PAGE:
READY FOR A STORM: BUILDING YOUR MATERIALS CHALLENGE TOOLKIT
One day you come into work to learn that a parent, teacher, or community member has concerns about a book on your library shelf, a video viewed in a classroom, or a topic that is being taught in health class.
This Future Ready Librarians Challenge is focused on library and instructional materials challenges. Like natural disasters, these challenges are unexpected, unpleasant, and require a team effort to respond. But in the same way that you can prepare and plan for a hurricane or a wildfire, Future Ready Librarians can also ready themselves for the day when someone has a concern with a library book or other learning materials.
Your Future Ready Librarians Challenge activities include building a toolkit to help you respond effectively, professionally, and confidently to a materials challenge in your school or district. You also will compile policies and documents, understand your school and district processes, and know how materials challenges are managed when they occur.
ACTIVITY 1: WHAT ARE YOUR SCHOOL AND DISTRICT POLICIES?
Knowing your existing school and district policies and procedures is a simple first step. Having these in hand when a challenge occurs will help you know how to effectively and professionally respond.
Locate your district and/or school policies and procedures for the review and reconsideration of library and learning materials.
Looking for a flashlight when the lights go out is no fun. District and school policies and procedures will help you find your way when a materials challenge occurs.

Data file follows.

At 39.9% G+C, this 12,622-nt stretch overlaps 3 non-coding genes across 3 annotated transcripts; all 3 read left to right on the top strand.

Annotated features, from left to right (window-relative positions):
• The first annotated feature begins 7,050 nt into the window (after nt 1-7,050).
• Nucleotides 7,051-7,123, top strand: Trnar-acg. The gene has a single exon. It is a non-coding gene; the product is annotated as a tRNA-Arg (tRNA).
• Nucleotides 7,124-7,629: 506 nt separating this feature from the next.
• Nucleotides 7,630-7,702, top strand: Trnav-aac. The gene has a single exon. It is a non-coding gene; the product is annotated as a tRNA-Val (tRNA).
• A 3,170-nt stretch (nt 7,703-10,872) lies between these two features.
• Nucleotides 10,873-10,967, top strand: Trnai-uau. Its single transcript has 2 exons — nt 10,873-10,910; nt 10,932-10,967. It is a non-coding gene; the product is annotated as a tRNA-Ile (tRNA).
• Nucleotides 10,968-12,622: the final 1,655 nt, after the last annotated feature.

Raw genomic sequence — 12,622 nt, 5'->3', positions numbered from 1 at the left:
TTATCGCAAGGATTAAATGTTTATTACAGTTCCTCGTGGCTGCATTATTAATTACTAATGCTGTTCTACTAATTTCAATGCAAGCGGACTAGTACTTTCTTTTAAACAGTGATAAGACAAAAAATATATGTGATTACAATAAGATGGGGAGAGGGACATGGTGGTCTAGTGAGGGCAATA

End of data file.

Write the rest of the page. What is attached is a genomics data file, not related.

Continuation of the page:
Find and collect all existing school and/or district documents related to policies and procedures for the selection, review, and reconsideration of library and other instructional materials. Curate a digital list or make copies to create a “Challenge Toolkit.”
As you search for your school and/or district policies and procedures, keep in mind the following:
- Public school district policies and procedures are considered public documents and should be available on your school or district website. If you cannot find them online, your principal should know the policies and where they are available. If you still cannot locate them, contact your district legal counsel or general information desk.
- Many districts have both policies and procedures. Policies may be more general and serve as guiding language for school board operations. Procedures are more detailed and describe how a given policy is managed and implemented in practice.
- There may be different policies and/or practices for library versus classroom materials. Locate both, particularly if your role includes management of textbooks or classroom resources. If there is a form for challenging or reconsidering materials, add that to your toolkit, too.
ACTIVITY 2: WHAT’S IN YOUR SCHOOL AND DISTRICT POLICIES/PROCEDURES?
Now that you know what your policies are, let’s look at them a little more closely and take a deeper dive into the implication of them on challenged materials.
Now that you’ve found your district and/or school policies and procedures, let’s examine what they say. Read, review, and, if necessary, clarify existing policies and procedures for your school or district.
To use the same flashlight metaphor, if there are no batteries in your flashlight (or they’re dead), you’re still in the dark! Knowing your policies and procedures is as important as having the documents close at hand.
Read and review the documents and resources you’ve located. While policies and procedures vary widely, start by answering the following key questions: